This can be hugely rewarding, even if sometimes programming every Macro to your satisfaction can take a while. Although ASM have supplied some preset names, I'd have appreciated an option to copy Macro data from other patches or templates. During the review period, I started maybe 70 or 80 patches, but have yet to flesh out more than a handful of their Macros.

Desk/Rack Model

Compared to the keyboard version, the Hydrasynth desktop fares pretty well. Apart from the obvious differences, the desktop lacks some dedicated knobs and the Glide and Chord buttons, of which only the latter indicates lost functionality. The Chord button is a neat tool for capturing a bunch of notes to be played as one-finger chords, complete with transposition, so it would be nice if this could be added to the desktop too, via a new button combination.

The desktop version drops the keyboard in favour of 24 'Polytouch' pads.The desktop version drops the keyboard in favour of 24 'Polytouch' pads.

Whereas the desktop module has a single headphone jack, the keyboard has a pair of them — quarter-inch and mini — and a volume control. Unusually, the desktop ships with 19-inch rack adaptors; at last, a company who understand there's no such thing as infinite desk space! With racking in mind, the module has the jacks and power switch deeply recessed (the supply is external). Both models have expression and sustain jack inputs.

Those inputs, plus the Desktop's 24 rubber pads, make it a viable proposition for stand-alone programming, jamming and even performing. The pads send velocity and polyphonic pressure. They can be tuned to a variety of scales and operated in either chromatic or fretboard layout. In chromatic mode, black keys are red, white notes are blue and root notes are yellow — something you soon adapt to. However, the scale text is printed in dull orange, making it hard to see in low light. That said, you quickly memorise the positions of your favourite scales. At the time of review, the selected scale is not stored over power cycles, or per patch, which feels like an opportunity missed.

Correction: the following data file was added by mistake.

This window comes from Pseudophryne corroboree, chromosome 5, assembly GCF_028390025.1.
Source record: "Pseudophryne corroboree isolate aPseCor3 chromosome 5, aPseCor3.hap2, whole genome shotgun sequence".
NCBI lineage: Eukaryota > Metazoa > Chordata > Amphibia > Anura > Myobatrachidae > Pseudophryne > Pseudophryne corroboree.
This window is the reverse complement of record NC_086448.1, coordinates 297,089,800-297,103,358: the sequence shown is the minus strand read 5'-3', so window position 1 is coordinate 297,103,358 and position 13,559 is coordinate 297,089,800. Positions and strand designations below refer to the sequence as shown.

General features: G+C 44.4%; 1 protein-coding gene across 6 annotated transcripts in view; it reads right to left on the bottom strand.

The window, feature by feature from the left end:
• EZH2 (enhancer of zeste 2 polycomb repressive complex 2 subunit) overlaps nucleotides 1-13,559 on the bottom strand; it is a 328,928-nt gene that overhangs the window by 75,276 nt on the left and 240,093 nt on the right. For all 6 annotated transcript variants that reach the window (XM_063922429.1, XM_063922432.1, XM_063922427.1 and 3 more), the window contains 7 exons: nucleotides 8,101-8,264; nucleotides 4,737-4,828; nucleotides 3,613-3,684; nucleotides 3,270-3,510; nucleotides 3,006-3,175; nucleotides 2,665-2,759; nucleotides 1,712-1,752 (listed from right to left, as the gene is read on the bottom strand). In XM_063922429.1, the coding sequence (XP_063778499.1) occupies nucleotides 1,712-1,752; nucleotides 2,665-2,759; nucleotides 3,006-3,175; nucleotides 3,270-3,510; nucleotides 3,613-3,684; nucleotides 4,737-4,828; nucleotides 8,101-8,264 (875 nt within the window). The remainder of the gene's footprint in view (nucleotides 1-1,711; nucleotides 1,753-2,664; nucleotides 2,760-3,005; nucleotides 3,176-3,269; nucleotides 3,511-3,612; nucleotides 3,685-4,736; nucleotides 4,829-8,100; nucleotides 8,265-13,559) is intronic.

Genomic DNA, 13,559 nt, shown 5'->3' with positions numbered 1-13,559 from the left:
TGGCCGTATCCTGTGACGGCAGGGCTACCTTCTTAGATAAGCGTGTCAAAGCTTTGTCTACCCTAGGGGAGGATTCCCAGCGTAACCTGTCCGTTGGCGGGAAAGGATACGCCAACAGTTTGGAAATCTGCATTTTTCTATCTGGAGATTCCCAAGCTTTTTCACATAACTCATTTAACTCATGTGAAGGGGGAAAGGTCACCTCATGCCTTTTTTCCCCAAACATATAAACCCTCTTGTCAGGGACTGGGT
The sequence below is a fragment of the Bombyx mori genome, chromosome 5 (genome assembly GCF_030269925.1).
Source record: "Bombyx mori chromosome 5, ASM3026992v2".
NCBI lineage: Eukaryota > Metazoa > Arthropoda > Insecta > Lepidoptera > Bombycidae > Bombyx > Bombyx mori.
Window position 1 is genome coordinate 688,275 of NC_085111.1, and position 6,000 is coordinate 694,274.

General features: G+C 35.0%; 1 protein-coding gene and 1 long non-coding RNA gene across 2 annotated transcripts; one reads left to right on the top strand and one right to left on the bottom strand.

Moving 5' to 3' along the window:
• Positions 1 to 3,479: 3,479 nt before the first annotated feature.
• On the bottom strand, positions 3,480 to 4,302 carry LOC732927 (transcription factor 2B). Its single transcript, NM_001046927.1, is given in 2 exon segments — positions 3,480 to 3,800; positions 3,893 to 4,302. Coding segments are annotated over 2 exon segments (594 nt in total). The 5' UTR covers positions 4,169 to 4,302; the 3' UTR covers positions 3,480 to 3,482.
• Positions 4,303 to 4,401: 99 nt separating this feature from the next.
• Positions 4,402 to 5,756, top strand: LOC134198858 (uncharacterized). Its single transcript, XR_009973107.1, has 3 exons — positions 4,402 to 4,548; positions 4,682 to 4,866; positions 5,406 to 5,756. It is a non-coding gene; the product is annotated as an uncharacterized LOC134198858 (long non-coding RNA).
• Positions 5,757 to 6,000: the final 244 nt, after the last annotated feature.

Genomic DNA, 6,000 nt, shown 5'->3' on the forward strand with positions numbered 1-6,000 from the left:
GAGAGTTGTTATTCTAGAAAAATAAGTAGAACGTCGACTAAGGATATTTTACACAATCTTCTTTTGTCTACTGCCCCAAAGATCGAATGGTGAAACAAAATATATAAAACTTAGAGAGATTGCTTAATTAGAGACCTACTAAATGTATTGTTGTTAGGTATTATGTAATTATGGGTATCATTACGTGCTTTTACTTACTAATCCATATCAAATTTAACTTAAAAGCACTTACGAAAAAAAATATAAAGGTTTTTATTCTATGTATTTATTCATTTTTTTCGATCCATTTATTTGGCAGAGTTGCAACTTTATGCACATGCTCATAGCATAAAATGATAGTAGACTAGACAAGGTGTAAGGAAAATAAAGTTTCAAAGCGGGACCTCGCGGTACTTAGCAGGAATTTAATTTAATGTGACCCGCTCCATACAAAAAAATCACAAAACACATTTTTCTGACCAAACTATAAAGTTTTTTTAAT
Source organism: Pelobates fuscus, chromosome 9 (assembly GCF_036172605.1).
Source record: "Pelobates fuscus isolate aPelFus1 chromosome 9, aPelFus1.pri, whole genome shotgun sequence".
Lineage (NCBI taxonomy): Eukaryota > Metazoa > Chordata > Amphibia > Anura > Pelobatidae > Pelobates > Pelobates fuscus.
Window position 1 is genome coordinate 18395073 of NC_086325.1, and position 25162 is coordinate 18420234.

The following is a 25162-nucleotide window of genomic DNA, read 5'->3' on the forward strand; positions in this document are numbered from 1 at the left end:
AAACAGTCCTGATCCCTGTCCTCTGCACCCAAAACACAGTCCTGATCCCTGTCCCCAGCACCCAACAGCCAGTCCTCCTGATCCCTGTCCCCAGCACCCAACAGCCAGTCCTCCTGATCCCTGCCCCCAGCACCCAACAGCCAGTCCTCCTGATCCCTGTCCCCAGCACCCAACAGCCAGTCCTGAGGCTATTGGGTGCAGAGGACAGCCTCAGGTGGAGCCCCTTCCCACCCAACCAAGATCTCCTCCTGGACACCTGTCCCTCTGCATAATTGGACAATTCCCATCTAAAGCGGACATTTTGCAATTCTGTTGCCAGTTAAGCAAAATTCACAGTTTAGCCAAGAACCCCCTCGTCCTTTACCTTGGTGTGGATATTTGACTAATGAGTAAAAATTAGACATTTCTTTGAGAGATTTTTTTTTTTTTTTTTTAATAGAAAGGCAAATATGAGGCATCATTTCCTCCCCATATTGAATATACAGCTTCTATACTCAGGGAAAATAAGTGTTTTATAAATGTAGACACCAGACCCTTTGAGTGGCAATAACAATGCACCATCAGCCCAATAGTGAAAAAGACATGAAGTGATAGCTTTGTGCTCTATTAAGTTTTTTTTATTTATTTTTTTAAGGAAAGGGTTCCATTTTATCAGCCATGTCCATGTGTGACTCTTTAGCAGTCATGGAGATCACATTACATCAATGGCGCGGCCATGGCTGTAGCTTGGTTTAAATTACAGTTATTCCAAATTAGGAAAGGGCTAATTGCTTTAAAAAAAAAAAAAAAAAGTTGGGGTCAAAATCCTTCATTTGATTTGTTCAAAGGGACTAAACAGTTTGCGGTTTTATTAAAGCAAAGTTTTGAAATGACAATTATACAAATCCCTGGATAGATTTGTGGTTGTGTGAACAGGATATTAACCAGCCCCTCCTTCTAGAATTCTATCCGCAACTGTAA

My only misgiving is that the pads aren't responsive enough for all playing styles. For expressive poly-pressure performances, they work well enough, but you must hit them quite deliberately when playing percussively as light strokes are often missed. Hopefully some ability to tailor user responsiveness will be added in the future.


You don't need chops like Vangelis to appreciate poly pressure. Even for we lesser mortals, playing the Hydrasynth is a wonderful experience, after which conventional keyboards feel crudely limited. Whether you're morphing waveforms, attenuating Mutant levels or varying modulation speeds, those subtle, per-note nuances can really breathe life into a performance. Similarly, the ribbon is a superior way of bending pitch — and some of its other modes are just as sweet, not least the ability to kick off a keyboard drone then play an eerie Theremin solo over the top. This is a hugely enjoyable synthesizer to play, and it might be argued that a reduced number of controls plus well-implemented Macros can lead to more focus. Even so, I often wished for simultaneous access to the filter and amplifier envelopes — preferably quicker than it would take me to program up those precious Macros.

The Hydrasynth's sound is a tough one to pin down, because it is so wide-ranging. A digital synth with a clear, bright modern sheen, it has a solid bottom end and can slip easily into a mix. Credible analogue emulations are within its grasp but, for me, its greatest strength is in modular-like complexity. True, there's a temptation to keep tinkering and refining an idea forever, but instant gratification is available too, at a press of the Random button.

Arpeggiation was clearly a design priority, even if some of us would have been content with a simpler implementation as long as it left room for an equally simple sequencer. Nevertheless, the arpeggiator is funky and more hands-on than most, turning wildly eccentric when modulated.